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Life's better in Spain, say expat mothers

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Life's better in Spain, say expat mothers
Photo of a mother with her baby:Shutterstock
16:09 CEST+02:00
Almost half of expat mothers don't ever plan to return to live in their home country believing that the quality of life in their adopted nation is far better.

A recent survey by MumAbroad.com has revealed that 49 percent of expat mothers living in Spain, France, Italy and Germany never plan to return to their home country to live.

And nearly two-thirds believe that the quality of life in their adopted nation is better than that in their native country even though they think the schooling is not as good.

The perks and quirks of having a baby in Spain

The questionnaire asked 650 mothers from the international expat community living in the four countries covered by MumAbroad.com, the majority of whose children were under 16 years old.

Significantly, education was perceived as worse (32.23 percent) in their adopted nation than at home as were children's activities (38 percent) and children's services (35 percent).

Exactly half of women surveyed (50 percent) said that they had given birth in their adopted country and 85 percent said that the experience was a positive one.

But the lack of natural birth options and few midwives was cited as a negative, particularly for mothers living in Spain.

Most children living with either one or two foreign parents attended a local school (61 percent), just under a third went to an international school (31 percent) and the remainder to state subsidized schools or were home-schooled.

"This is the first survey of its kind in Europe, solely focusing on mothers from the international community," Carrie Frais, co-founder of MumAbroad.com, told The Local.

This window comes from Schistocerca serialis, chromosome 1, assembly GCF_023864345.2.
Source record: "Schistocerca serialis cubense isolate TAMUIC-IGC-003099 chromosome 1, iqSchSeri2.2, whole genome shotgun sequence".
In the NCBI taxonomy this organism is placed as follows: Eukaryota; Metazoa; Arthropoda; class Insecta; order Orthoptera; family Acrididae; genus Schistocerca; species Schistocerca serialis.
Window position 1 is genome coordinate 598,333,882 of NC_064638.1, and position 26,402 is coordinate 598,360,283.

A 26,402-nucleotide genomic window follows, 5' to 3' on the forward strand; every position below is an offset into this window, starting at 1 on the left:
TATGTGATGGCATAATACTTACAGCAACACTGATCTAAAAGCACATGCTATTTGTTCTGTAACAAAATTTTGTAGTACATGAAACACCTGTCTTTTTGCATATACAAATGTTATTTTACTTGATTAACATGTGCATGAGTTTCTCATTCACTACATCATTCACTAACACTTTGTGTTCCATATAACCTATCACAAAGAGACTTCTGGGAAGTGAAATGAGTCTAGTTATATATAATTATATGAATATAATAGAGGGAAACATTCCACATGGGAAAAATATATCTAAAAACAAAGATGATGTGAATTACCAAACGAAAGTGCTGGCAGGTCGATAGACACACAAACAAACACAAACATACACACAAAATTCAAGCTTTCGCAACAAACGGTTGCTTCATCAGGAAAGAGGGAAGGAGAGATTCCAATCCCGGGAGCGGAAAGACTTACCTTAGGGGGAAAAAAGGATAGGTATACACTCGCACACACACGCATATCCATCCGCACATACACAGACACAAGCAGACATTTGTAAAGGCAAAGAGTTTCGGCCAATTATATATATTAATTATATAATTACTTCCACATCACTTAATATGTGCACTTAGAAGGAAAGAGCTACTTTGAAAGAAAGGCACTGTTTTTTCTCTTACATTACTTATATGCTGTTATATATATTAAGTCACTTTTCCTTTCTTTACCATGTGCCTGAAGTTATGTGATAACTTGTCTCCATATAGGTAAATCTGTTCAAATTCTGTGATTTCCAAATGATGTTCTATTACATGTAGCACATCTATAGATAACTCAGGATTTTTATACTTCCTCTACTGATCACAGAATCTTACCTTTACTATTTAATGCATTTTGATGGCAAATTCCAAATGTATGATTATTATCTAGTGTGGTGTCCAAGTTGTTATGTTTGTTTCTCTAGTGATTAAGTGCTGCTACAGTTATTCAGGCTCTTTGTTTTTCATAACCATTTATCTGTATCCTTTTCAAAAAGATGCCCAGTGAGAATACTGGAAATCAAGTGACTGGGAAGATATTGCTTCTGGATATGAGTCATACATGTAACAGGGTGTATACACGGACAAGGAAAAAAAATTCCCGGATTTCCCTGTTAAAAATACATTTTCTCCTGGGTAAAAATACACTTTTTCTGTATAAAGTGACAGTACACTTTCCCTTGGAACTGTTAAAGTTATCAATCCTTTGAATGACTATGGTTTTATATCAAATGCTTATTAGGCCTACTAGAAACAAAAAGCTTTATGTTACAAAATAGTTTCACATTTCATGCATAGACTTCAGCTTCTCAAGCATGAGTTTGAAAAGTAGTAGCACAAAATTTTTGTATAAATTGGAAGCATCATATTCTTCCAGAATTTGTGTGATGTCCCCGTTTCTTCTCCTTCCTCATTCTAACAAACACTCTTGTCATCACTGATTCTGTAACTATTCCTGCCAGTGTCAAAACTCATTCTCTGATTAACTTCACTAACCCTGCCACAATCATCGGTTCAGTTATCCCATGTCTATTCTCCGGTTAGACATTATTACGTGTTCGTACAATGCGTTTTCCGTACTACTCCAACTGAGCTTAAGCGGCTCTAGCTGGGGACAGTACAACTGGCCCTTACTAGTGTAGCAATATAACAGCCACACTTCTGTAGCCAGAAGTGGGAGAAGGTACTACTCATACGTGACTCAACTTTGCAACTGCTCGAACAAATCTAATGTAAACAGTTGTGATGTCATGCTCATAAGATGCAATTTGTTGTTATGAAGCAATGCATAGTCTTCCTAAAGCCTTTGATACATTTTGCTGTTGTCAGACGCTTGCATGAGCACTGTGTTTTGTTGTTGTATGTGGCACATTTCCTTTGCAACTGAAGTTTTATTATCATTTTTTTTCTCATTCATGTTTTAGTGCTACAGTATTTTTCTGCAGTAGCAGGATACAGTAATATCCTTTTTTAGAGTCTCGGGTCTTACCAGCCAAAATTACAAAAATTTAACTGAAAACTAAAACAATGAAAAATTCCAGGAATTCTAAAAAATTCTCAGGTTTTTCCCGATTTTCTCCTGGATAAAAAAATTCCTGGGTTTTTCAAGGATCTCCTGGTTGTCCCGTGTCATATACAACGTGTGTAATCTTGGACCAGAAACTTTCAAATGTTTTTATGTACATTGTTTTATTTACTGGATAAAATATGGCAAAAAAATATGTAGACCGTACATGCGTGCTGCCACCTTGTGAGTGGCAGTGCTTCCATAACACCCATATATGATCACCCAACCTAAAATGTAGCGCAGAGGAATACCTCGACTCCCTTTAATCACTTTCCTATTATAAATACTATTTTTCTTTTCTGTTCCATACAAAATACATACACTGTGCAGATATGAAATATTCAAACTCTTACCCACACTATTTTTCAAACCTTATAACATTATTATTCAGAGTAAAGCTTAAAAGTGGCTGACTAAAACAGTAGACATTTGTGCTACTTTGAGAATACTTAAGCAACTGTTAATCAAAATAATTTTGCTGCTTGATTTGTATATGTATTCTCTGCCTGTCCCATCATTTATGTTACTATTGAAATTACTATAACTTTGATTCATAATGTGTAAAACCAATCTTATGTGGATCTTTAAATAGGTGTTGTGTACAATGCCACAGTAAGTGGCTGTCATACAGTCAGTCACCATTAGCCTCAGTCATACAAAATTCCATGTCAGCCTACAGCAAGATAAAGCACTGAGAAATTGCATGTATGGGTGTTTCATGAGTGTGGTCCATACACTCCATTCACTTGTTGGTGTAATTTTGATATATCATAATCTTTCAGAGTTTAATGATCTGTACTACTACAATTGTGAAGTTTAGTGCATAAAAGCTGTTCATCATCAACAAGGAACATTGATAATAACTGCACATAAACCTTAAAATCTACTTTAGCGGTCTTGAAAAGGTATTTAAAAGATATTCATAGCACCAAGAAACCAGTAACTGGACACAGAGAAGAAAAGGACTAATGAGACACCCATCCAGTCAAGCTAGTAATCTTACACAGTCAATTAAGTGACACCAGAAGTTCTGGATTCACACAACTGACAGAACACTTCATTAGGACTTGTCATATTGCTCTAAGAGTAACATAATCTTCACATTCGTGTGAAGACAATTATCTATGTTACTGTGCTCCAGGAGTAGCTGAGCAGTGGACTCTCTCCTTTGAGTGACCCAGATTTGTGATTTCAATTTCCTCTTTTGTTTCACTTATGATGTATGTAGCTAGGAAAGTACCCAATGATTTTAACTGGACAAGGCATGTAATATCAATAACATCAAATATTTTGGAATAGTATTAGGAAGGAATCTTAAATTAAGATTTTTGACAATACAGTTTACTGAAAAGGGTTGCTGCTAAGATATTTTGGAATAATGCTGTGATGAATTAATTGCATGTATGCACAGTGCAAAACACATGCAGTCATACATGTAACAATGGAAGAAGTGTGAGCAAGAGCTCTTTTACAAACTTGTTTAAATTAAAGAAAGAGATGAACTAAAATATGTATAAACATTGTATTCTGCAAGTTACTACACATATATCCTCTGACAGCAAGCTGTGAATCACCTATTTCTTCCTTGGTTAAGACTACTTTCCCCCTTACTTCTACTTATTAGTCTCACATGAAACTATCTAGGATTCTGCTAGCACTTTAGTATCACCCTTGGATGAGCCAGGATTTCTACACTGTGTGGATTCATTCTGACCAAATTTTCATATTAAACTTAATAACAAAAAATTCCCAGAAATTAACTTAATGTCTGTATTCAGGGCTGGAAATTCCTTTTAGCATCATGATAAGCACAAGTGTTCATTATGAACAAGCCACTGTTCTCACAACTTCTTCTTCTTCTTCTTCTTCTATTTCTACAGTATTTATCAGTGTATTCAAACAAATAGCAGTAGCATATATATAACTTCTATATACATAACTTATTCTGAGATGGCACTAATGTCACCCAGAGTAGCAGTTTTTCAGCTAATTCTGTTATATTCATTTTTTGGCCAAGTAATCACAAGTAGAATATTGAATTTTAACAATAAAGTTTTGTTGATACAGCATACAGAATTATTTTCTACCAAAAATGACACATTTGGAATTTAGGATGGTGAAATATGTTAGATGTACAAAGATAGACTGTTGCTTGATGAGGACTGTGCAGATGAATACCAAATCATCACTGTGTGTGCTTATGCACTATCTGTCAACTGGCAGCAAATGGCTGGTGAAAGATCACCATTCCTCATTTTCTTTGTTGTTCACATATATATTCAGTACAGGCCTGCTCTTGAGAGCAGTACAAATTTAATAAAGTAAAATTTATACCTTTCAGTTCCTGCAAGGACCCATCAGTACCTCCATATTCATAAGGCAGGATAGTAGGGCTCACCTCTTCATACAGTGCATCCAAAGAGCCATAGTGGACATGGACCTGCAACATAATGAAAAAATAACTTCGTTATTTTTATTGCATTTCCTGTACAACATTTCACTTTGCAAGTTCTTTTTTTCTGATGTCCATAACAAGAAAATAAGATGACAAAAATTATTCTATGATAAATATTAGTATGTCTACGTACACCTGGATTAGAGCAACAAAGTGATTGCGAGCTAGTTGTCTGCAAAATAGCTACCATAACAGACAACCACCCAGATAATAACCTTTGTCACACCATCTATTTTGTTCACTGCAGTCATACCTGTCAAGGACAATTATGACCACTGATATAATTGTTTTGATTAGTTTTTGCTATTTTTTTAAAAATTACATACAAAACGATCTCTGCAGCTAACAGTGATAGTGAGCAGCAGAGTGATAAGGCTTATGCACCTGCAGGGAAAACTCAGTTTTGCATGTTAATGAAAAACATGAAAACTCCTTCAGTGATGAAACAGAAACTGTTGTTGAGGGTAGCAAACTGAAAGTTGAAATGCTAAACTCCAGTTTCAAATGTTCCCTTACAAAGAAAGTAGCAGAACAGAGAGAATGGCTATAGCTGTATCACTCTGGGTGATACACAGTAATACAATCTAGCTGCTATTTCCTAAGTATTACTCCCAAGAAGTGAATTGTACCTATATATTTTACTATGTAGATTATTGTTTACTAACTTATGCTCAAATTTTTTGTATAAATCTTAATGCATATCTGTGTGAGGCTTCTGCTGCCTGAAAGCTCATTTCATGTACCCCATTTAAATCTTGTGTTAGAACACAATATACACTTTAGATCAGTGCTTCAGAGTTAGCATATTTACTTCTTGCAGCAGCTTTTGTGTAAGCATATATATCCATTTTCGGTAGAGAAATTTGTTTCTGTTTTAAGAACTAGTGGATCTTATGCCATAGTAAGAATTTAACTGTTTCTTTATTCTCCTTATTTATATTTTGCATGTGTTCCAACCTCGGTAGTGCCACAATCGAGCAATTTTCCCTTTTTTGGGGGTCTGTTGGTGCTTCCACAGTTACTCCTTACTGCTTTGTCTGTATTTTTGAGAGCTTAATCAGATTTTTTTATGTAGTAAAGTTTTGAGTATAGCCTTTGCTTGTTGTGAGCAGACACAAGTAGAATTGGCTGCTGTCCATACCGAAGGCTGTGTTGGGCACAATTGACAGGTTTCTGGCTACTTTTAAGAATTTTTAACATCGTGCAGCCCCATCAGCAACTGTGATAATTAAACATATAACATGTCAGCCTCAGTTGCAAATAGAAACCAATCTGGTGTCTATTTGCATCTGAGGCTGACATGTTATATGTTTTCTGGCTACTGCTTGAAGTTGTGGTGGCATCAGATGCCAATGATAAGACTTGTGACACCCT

"I think it is significant that such a high percentage of those interviewed are opting to stay in their chosen country for the long-term, despite some concerns over local education systems. It seems that a good health system and excellent quality of life are overriding factors and enough to deter many of us from returning home," she said.

Carrie Frais, pictured with her two children Poppy and Bertie, lives in Barcelona

Frais believes that more and more women are choosing to start a family abroad:

"We believe that we will see increasing numbers of 'lifestyle migrants' choosing to live in European countries which offer these benefits as travelling between different cities becomes easier and working remotely becomes more popular."

The survey coincides with the re-launch of the website for expat parents.

"When we originally launched our Spain site in 2008, the majority of our readers or their partners were living abroad because of international work contracts, which would last three to five years," explained founding director Rebecca Laidlaw to The Local.

"But seven years on, the picture has changed - many of those people have chosen to stay on voluntarily and we are also seeing growing numbers of families choosing to move abroad due to the fantastic quality of life these countries offer, as reflected in our survey findings," she said.

Jane Mitchell, 45, who moved to Spain in 2003 with her then boyfriend (now husband) explained that life in Catalonia just can't be compared to that in London.

She lives with her Italian husband and three children - aged 11, seven and four - in Maresme, which occupies a narrow strip of land in the North East of Catalonia, between Barcelona and the Costa Brava.

"It's a very beautiful area that combines the countryside (mountains and vineyards) with the beaches of the Mediterranean," she told The Local.

"I think the whole family has a great quality of life here. My husband has a 15-minute commute to work in Barcelona and we live walking distance from the children's school so there is no stress at the beginning or end of the day.

"The weather is great – we wake up to the sun most mornings and that alone has a very positive affect. And we are all comfortable in a multicultural and multilingual society – hopefully our children will find it easy to adapt wherever they choose to live in the future."

Jane Mitchell pictured with her three children

 

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